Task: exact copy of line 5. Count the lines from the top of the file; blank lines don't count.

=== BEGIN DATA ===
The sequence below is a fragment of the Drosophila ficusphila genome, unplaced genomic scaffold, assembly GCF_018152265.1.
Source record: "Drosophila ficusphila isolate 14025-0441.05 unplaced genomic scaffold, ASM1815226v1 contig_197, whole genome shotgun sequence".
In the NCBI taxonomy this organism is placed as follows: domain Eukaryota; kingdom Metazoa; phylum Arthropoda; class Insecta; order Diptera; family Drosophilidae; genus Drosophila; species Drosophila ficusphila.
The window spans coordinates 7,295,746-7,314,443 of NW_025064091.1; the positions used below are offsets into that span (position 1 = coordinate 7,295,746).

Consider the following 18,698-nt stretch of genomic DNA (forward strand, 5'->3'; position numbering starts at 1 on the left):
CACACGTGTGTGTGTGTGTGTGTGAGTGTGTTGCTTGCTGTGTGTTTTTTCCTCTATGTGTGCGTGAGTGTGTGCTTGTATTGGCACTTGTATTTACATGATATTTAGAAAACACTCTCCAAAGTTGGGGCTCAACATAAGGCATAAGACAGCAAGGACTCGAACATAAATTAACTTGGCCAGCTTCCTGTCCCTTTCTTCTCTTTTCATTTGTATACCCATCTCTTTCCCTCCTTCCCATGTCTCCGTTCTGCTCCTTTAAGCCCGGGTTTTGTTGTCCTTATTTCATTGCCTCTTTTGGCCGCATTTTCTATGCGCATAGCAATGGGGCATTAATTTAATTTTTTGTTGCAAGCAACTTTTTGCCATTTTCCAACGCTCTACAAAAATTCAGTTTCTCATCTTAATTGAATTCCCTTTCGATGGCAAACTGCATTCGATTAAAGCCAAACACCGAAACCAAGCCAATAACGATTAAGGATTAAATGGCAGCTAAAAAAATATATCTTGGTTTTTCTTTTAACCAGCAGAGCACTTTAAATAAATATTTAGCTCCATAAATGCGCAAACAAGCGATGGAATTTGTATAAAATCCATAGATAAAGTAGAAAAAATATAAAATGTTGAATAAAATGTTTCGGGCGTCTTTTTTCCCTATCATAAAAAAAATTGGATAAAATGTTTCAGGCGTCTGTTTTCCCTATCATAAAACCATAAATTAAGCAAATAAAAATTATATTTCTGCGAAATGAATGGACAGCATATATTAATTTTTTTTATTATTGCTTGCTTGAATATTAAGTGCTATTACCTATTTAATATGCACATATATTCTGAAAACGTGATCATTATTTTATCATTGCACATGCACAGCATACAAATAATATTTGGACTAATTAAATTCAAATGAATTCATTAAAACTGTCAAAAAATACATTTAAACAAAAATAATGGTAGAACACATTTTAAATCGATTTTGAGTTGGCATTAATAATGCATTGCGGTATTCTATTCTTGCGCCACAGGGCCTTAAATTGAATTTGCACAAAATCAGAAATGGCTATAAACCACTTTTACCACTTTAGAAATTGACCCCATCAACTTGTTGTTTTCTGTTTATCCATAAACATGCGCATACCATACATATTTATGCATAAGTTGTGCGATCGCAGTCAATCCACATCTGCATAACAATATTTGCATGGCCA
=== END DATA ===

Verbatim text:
Consider the following 18,698-nt stretch of genomic DNA (forward strand, 5'->3'; position numbering starts at 1 on the left):